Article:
Monthly Archives: July 2014
Esri is pleased to offer three days of hands-on workshops as part of a Mapping Lab at the upcoming National Conference on Geography Education. Staff from the Esri education group as well as some of our dear friends in geography education will be on hand to teach a series of first-come, first-served free 45 minute workshops! These workshops will demonstrate the ease and power of spatial analysis that is possible on the web within ArcGIS Online. The workshops will be held in the Louis XVI Room of the Peabody Hotel in Memphis on Thursday, Friday, and Saturday, 31 July, 1 August, and 2 August 2014.
Never used ArcGIS Online? We’d love to see you. Experienced with ArcGIS Online? We have something for you, too!
Why are we doing this? Because we firmly believe in the connections between web mapping and rigorous geography education, and its connections to inquiry, fieldwork, community, 21st Century skills, STEM, and more, we believe that a hands-on approach is the best way to engage in these tools and methods. The contents of the workshops will include investigations in community demographics, global earthquakes, climate, common core and Geography for Life standards, AP Human Geography, change over space and time, storymaps, business analytics, watersheds and rivers, fieldwork, and more. We will also be hosting an exhibit at the conference that will be perfect for longer discussions about the mapping tools.
We look forward to seeing you there! And if you cannot attend the conference, keep an eye on the Esri Education Community, where all of the workshop activities will be posted.
Investigating land use change over time has always been a mainstay of geography and environmental education and research. Recently, several new ways of accessing more than 175,000 historical USGS topographic maps through ArcGIS Online make land use change even more accessible to students, educators, and researchers. In this essay, I will focus on the USGS Historical Topographic Map Explorer, and in future essays, discuss some of the other ways that you can easily access these maps in ArcGIS Online. As a former USGS geographer, I consider the arrival of these maps in ArcGIS Online as one of the most exciting announcements of the past decade.
The USGS Historical Topographic Map Explorer is a customized application that runs in a web browser that shows the dates and scales of the available USGS topographic maps for any area of the USA below a chosen area of interest. Simply by selecting individual maps using this application, changes in coastlines, river flow resulting from the construction of reservoirs, urbanization, and much more can be examined. In the example below, I explore one of the most rapidly urbanizing areas of the country, Plano, Texas, comparing the current topographic base map to the 1960 USGS topographic map. As is evident, many additional maps of the area at different scales and dates are available.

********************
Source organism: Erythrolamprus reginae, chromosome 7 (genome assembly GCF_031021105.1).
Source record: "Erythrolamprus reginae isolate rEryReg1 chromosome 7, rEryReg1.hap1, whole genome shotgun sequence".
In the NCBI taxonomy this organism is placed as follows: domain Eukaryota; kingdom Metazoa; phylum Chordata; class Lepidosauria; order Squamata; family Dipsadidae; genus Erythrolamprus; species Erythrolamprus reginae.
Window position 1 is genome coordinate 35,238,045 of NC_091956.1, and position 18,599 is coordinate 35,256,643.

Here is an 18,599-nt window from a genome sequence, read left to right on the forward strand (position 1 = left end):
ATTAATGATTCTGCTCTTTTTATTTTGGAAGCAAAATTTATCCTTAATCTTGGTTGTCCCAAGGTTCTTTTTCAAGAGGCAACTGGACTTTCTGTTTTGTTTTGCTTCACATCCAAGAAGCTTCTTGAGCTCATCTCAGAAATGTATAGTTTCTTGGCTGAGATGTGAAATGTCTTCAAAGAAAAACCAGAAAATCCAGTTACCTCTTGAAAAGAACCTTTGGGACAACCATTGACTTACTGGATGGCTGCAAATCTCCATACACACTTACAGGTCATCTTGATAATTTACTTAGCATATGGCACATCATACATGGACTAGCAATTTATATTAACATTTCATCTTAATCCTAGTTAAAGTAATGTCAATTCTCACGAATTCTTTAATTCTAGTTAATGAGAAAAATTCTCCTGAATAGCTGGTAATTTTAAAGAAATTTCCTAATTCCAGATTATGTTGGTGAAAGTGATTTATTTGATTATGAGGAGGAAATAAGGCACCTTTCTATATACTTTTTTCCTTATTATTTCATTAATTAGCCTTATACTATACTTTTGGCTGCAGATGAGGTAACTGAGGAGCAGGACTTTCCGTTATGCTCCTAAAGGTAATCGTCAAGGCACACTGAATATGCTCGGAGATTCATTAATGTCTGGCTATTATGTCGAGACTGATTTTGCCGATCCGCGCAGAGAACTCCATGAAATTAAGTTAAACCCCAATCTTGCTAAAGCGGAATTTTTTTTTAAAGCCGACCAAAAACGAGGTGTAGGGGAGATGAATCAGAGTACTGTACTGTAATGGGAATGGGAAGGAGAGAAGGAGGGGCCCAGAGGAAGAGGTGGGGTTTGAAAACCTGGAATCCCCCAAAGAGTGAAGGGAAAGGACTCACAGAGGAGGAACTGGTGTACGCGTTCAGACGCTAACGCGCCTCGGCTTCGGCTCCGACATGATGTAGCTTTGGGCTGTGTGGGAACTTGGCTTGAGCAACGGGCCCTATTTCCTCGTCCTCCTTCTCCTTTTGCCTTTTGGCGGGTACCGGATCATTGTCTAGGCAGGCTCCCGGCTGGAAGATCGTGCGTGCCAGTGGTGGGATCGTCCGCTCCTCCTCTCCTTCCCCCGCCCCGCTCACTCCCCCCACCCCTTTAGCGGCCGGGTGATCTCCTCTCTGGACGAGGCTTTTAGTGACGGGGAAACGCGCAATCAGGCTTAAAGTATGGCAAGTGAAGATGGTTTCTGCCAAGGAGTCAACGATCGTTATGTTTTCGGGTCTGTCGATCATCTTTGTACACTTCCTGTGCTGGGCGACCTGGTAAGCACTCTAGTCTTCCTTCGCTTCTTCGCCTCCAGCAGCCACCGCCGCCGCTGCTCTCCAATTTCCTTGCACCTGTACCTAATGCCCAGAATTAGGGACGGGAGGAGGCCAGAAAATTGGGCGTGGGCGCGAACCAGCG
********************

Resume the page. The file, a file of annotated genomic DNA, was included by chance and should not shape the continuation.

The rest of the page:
Give it a try! How can you use this in your instruction and teaching?
Mapping field data can serve as project-based learning environments that promote environmental, social, and technological fluency, as I wrote about in Earthzine, and as others such as Richard Louv have written about much more eloquently than I. What are seven easy ways in which you can map field-collected data? I have recorded a three-part video series (Part 1, Part 2, and Part 3) wherein I describe all seven ways.
These ways include (1) via files and spreadsheets that are stored locally on your computer, (2) via files and spreadsheets that are stored online, (3) via shared web forms, (4) via smartphone apps, including the Collector for ArcGIS app, (5) via editing of ArcGIS Online map notes, (6) via uploading of your geospatial data to ArcGIS Online, and (7) via editable feature services. which enables true citizen science mapping in the sense that you can “crowdsource your fieldwork” as my colleague Charlie Fitzpatrick has written about.
As I hope these videos demonstrate, it is very easy not only to bring in your field-collected data into ArcGIS Online, but to map and analyze it there. But I can’t give all of the details away: Watch the videos to find out!
If you attended last year’s Esri Education GIS Conference, you recall that we introduced “unconference” sessions. So many attendees approved that we’re including a track of self-organized sessions again this year. Our goal is to let participants have a say in the conference program.
The self-organized sessions will take place Tuesday afternoon, July 15, in the Marriott Hotel, Marina Salon F. Drop by between 11:30 am – 1:00 pm to propose a discussion topic of your choice. At 1:00 pm we’ll select topics and assign meeting spaces for the sessions.
The first self-organized sessions will run 1:30 to 2:45 pm. All discussions will take place in one big room, with each discussion having its own roundtable. At 2:45 pm we’ll invite each discussion leader to report out to the entire group.
The second round of sessions will run 3:15 to 4:30 pm, followed again by reports. Reports could take the form of a lightning talk or a post here on the conference Facebook page
What discussion topic might you propose?
- One of the themes of the Plenary Sessions (K-12 Education Policy, the Future of Higher Education, or Sustaining Learning Spaces);
- Esri’s new ConnectED initiative;
- Our new “ArcGIS Online for Higher Education Coaching Points” wiki;
- Or any other GIS Education topic you have in mind!
Please plan to join us Tuesday afternoon!